Our current exhibition is ”The ‘Living Library’ of John Smith, Cambridge Platonist”. On our Facebook Page, you can now view images of the exhibition here: The Living Library of John Smith (1618 – 1652).

In addition to humanist learning (Proclus, Plotinus, Plutarch) and the newer 17th-century philosophies (Descartes, Galileo, Harvey, Kepler) Smith’s thirst for knowledge encompassed Egyptian medicine, geography, law, history, mathematics, travel and many other subjects. He was part of the Cambridge Platonists, a group of Cambridge thinkers who revitalized 17th-century Cambridge with new life, with the ideas and energy of the Renaissance, at a time when it was in danger of becoming a dry and mummified institution. Smith was himself a fabulous teacher, well-loved by all his students. One of his tutees, Simon Patrick (1626 – 1707), Bishop of Ely, wrote of Smith that he was a ‘living library’ and that his actual library was indeed a ‘noble company of books’. [1]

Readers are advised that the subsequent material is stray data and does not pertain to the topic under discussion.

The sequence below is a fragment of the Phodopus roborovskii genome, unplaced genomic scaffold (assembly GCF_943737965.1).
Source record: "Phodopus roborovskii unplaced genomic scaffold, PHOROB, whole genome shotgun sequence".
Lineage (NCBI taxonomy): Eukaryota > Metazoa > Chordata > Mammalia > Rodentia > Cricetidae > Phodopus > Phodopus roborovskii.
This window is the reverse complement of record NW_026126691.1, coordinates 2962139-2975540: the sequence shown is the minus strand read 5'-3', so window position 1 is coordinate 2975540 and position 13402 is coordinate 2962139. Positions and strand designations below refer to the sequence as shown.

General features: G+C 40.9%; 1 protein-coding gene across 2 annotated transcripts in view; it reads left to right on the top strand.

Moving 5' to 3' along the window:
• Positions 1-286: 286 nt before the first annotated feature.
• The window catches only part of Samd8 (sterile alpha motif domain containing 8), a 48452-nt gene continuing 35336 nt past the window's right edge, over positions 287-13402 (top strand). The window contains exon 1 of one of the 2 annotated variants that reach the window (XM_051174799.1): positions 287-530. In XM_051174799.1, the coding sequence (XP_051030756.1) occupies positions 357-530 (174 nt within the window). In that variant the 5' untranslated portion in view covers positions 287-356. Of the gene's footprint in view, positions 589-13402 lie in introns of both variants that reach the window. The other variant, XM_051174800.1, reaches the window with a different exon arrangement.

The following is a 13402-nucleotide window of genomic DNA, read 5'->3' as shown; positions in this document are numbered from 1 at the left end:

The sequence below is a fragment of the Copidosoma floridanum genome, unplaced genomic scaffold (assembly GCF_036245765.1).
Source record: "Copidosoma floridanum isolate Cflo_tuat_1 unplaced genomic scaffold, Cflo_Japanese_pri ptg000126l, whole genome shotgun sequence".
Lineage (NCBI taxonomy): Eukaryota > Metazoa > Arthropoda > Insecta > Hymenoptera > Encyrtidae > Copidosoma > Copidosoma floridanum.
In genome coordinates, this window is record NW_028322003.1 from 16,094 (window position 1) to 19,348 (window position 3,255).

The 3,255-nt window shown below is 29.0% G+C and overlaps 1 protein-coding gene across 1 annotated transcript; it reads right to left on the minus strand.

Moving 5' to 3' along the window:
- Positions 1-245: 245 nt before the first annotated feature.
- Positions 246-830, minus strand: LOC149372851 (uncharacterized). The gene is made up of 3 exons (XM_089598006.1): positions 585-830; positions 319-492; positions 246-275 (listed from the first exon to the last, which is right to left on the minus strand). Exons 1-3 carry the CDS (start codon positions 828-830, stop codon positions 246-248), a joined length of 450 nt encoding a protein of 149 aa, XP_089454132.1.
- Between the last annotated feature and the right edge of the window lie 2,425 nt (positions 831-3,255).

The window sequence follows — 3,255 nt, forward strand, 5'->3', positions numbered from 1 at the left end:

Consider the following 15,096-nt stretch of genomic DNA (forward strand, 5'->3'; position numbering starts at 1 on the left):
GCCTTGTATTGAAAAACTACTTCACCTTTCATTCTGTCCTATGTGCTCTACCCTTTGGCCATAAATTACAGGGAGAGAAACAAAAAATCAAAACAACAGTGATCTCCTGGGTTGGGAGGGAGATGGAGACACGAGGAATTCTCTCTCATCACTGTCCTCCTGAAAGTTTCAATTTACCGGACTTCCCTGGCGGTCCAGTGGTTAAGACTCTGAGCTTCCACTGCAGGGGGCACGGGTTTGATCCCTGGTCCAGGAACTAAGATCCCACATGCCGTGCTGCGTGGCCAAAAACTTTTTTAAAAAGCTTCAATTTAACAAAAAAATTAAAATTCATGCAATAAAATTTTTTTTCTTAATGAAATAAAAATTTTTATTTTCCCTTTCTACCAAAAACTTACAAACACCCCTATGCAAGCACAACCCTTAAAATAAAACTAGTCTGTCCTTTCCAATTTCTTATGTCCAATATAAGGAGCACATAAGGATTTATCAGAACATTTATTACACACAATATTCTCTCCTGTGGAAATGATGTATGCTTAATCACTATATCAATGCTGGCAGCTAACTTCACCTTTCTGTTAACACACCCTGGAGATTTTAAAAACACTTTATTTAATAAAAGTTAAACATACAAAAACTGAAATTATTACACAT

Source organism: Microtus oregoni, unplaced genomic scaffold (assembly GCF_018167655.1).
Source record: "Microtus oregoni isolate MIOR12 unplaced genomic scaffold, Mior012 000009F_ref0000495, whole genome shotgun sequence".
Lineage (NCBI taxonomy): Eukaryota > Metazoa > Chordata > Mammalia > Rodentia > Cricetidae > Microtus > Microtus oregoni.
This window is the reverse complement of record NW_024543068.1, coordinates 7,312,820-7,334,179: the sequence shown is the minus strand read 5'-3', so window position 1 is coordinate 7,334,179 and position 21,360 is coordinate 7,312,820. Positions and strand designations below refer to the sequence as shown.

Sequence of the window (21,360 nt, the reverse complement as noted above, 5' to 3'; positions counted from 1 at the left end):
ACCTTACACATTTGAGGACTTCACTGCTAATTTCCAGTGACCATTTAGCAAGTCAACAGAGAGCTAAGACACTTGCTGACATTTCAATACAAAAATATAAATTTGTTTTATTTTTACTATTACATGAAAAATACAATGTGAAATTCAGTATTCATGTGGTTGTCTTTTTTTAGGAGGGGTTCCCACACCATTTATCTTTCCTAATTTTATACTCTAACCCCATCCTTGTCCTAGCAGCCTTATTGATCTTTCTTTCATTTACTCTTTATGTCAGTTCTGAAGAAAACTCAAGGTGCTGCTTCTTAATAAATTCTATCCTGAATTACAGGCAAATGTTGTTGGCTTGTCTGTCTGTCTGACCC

Olaus. Historia de gentibus septentrionalibus [D. 10. 26.] Bear attacked by ants while searching for honey.

Olaus. Historia de gentibus septentrionalibus [D. 10. 26.]
Bear attacked by ants while searching for honey.

Footnotes:

[1] Simon Patrick, The Autobiography of Simon Patrick, Bishop of Ely, Oxford, 1839.

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